5 Things Every Taxpayer Should Know About Medicare Taxes


Medicare, the federal health insurance program mandated primarily for people 65 and older, provides millions of people in the United States with access to healthcare services.  While many are familiar with Medicare coverage, understanding Medicare taxes, which involves everything from mandatory payroll deductions to additional taxes for high earners, is equally important for everyone, including those who are self-employed.

Here are 5 things every taxpayer should know about Medicare taxes, including what it is, who pays, and current rates.
  1. What is the Medicare tax?

Medicare tax is a federal employment tax that funds a portion of the Medicare insurance program.  Medicare is a U.S. federal health insurance program designed for people age 65 or older, and some people under age 65 with specific disabilities. Medicare has different parts: A, B, C, and D. Medicare Part A helps pay for inpatient hospital stays, skilled nursing facilities, hospice care, and home health care services.  Unlike Medicare Part B (medical insurance) and Part D (prescription drug coverage), which are partially funded through premiums and general revenue, payroll taxes primarily finance Medicare Part AMedicare taxes are part of the Federal Insurance Contributions Act (FICA) and are automatically deducted from employees’ paychecks to fund Medicare and Social Security programs.

  1. Who has to pay Medicare taxes?

Employed U.S. workers, including non-citizens, are required to pay Medicare taxes.  These deductions from your paycheck are mandatory.  The employer and the employee each contribute to Medicare taxes.  Self-employed individuals must also pay Medicare taxes, covering both the employee and employer portions.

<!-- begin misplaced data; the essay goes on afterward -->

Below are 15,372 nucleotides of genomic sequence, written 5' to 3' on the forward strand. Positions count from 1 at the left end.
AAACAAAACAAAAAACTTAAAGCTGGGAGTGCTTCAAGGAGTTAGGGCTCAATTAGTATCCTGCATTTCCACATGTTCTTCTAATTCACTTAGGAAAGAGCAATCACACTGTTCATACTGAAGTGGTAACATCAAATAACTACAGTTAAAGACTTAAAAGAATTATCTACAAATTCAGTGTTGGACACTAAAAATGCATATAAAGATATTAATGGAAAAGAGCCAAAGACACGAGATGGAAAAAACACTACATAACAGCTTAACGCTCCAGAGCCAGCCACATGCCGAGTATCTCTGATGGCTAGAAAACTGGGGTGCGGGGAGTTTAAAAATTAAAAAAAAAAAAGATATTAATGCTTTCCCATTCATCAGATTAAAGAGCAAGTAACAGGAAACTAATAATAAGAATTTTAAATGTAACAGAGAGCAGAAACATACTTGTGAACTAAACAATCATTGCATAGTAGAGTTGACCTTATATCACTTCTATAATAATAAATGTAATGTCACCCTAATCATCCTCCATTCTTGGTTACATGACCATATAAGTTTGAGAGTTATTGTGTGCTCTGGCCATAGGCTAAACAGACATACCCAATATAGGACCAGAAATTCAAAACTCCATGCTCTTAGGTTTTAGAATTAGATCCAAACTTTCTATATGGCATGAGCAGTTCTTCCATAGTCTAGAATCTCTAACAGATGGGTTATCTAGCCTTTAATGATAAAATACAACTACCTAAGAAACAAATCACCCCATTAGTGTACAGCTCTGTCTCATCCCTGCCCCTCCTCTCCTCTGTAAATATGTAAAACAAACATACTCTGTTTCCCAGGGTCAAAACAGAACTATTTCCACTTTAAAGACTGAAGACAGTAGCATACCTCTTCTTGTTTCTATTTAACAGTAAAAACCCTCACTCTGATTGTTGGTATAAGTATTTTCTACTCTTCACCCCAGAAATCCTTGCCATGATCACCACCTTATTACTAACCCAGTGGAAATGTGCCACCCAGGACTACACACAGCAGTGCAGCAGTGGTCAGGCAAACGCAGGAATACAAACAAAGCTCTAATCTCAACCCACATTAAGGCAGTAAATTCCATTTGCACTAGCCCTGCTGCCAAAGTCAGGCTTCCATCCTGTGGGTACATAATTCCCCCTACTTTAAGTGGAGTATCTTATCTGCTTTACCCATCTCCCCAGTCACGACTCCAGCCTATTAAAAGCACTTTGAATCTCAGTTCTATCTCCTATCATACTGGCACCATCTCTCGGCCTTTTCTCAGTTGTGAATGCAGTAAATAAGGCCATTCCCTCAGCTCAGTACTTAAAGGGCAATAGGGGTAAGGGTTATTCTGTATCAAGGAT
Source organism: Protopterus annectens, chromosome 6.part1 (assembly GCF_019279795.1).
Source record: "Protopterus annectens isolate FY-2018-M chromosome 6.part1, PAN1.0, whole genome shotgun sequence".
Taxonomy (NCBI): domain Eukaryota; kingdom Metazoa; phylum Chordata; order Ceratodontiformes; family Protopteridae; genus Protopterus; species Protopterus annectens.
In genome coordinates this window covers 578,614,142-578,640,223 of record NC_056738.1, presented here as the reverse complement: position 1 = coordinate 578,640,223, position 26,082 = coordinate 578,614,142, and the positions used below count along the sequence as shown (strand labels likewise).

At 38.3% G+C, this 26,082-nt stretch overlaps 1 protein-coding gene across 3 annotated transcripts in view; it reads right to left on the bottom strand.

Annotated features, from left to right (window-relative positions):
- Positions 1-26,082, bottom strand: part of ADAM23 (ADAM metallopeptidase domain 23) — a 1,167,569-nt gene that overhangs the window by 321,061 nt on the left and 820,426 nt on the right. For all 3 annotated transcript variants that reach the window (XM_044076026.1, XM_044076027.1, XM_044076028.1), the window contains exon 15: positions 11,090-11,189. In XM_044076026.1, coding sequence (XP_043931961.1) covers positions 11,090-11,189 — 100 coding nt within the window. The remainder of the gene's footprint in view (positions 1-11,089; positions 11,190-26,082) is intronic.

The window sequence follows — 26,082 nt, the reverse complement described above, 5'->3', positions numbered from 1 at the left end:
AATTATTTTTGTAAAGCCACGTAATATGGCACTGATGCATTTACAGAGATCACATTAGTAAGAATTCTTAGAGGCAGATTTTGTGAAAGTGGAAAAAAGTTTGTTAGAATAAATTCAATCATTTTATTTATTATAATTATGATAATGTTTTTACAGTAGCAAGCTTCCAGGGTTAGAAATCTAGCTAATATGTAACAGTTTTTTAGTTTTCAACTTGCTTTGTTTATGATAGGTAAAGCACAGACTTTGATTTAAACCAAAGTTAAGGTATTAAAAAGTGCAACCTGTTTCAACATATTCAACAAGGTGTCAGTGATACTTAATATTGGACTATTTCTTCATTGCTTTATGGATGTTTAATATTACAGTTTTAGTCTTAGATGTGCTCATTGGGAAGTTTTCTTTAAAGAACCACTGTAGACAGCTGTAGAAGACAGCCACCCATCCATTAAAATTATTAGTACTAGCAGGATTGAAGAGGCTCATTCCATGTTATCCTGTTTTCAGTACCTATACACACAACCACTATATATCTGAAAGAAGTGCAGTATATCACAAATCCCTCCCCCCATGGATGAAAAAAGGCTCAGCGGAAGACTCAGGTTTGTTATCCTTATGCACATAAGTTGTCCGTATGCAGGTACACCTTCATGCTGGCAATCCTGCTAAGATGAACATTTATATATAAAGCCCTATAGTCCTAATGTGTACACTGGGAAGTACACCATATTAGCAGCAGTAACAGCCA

1. The basic Medicare tax rate.

The Medicare tax rate is 2.9% of earned income and wages.  As a W-2 employee, you pay half of that tax (1.45%), and your employer pays the other half, 1.45%.  Unlike Social Security taxes, which have a wage base limit, Medicare taxes are not subject to an income cap, meaning all your earned income and wages are subject to Medicare tax.

  1. Additional Medicare tax for high-earners.

High-income earners may be subject to additional Medicare surtaxes, including the Additional Medicare Tax and Net Investment Income Tax (NIIT).  The Additional Medicare Tax is 0.9% and applies to earned income exceeding certain thresholds: $200,000 for individuals and $250,000 for married couples filing jointly.  Employers do not have to pay a matching 0.9% with the additional Medicare tax.  The NIIT is a 3.8% tax on investment income such as capital gains, dividends, royalties, rent, and interest, based on your filing status and income.

  1. Self-employed have to pay Medicare taxes.

Self-employed individuals must pay the total 2.9% Medicare tax rate and any additional Medicare tax if they are high earners.  The Self-Employed Contributions Act (SECA) requires self-employed people to pay taxes on their net earnings.  The self-employment tax rate is 15.3% (12.4% for Social Security and 2.9% for Medicare).  For 2024, the first $168,600 of self-employment income is subject to Social Security tax.  Income tax deductions can help lower your tax burden, as you can deduct half of your Social Security tax on your federal return.


All taxpayers, including employees, self-employed individuals, and retirees, need to know how Medicare taxes work.  This includes mandatory payroll deductions and additional taxes for high earners.  Having a good grasp of Medicare taxes can help you make informed financial decisions and plan for healthcare expenses before and during retirement.

If you have questions about Medicare costs and benefits, reach out to Dan Griset, the in-house CPS Medicare Advisor, at (949) 225-7144 or dgriset@cpsinsurance.com.